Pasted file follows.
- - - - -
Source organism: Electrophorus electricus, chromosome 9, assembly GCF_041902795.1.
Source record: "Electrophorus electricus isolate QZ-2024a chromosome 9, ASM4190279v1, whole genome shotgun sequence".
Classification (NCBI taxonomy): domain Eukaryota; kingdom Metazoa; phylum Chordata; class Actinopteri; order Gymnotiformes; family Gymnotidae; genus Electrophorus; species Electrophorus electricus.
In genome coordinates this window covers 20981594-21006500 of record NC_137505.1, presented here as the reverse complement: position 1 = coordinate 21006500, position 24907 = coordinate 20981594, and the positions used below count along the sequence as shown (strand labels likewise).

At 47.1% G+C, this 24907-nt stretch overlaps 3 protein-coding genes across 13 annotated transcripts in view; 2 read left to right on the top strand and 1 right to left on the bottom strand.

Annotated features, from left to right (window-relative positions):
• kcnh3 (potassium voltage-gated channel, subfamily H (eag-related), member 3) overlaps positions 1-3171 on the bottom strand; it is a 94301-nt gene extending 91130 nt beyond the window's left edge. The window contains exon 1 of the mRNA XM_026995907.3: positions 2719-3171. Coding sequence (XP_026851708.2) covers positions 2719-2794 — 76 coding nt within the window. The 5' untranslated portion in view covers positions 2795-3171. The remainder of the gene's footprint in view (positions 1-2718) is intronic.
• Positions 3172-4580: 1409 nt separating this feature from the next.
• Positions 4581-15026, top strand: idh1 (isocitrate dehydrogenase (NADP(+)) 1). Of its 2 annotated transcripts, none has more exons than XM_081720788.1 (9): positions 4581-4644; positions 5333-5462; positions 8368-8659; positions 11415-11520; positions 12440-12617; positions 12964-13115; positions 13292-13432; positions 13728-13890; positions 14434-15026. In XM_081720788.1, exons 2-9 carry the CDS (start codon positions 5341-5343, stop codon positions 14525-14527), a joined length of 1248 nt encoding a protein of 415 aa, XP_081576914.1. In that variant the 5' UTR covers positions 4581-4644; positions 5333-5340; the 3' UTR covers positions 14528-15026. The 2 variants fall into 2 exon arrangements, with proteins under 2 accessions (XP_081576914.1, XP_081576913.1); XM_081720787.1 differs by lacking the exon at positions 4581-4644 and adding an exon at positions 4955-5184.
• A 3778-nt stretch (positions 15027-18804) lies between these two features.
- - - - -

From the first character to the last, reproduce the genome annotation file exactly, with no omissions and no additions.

Source organism: Electrophorus electricus, chromosome 9, assembly GCF_041902795.1.
Source record: "Electrophorus electricus isolate QZ-2024a chromosome 9, ASM4190279v1, whole genome shotgun sequence".
Classification (NCBI taxonomy): domain Eukaryota; kingdom Metazoa; phylum Chordata; class Actinopteri; order Gymnotiformes; family Gymnotidae; genus Electrophorus; species Electrophorus electricus.
In genome coordinates this window covers 20981594-21006500 of record NC_137505.1, presented here as the reverse complement: position 1 = coordinate 21006500, position 24907 = coordinate 20981594, and the positions used below count along the sequence as shown (strand labels likewise).

At 47.1% G+C, this 24907-nt stretch overlaps 3 protein-coding genes across 13 annotated transcripts in view; 2 read left to right on the top strand and 1 right to left on the bottom strand.

Annotated features, from left to right (window-relative positions):
• kcnh3 (potassium voltage-gated channel, subfamily H (eag-related), member 3) overlaps positions 1-3171 on the bottom strand; it is a 94301-nt gene extending 91130 nt beyond the window's left edge. The window contains exon 1 of the mRNA XM_026995907.3: positions 2719-3171. Coding sequence (XP_026851708.2) covers positions 2719-2794 — 76 coding nt within the window. The 5' untranslated portion in view covers positions 2795-3171. The remainder of the gene's footprint in view (positions 1-2718) is intronic.
• Positions 3172-4580: 1409 nt separating this feature from the next.
• Positions 4581-15026, top strand: idh1 (isocitrate dehydrogenase (NADP(+)) 1). Of its 2 annotated transcripts, none has more exons than XM_081720788.1 (9): positions 4581-4644; positions 5333-5462; positions 8368-8659; positions 11415-11520; positions 12440-12617; positions 12964-13115; positions 13292-13432; positions 13728-13890; positions 14434-15026. In XM_081720788.1, exons 2-9 carry the CDS (start codon positions 5341-5343, stop codon positions 14525-14527), a joined length of 1248 nt encoding a protein of 415 aa, XP_081576914.1. In that variant the 5' UTR covers positions 4581-4644; positions 5333-5340; the 3' UTR covers positions 14528-15026. The 2 variants fall into 2 exon arrangements, with proteins under 2 accessions (XP_081576914.1, XP_081576913.1); XM_081720787.1 differs by lacking the exon at positions 4581-4644 and adding an exon at positions 4955-5184.
• A 3778-nt stretch (positions 15027-18804) lies between these two features.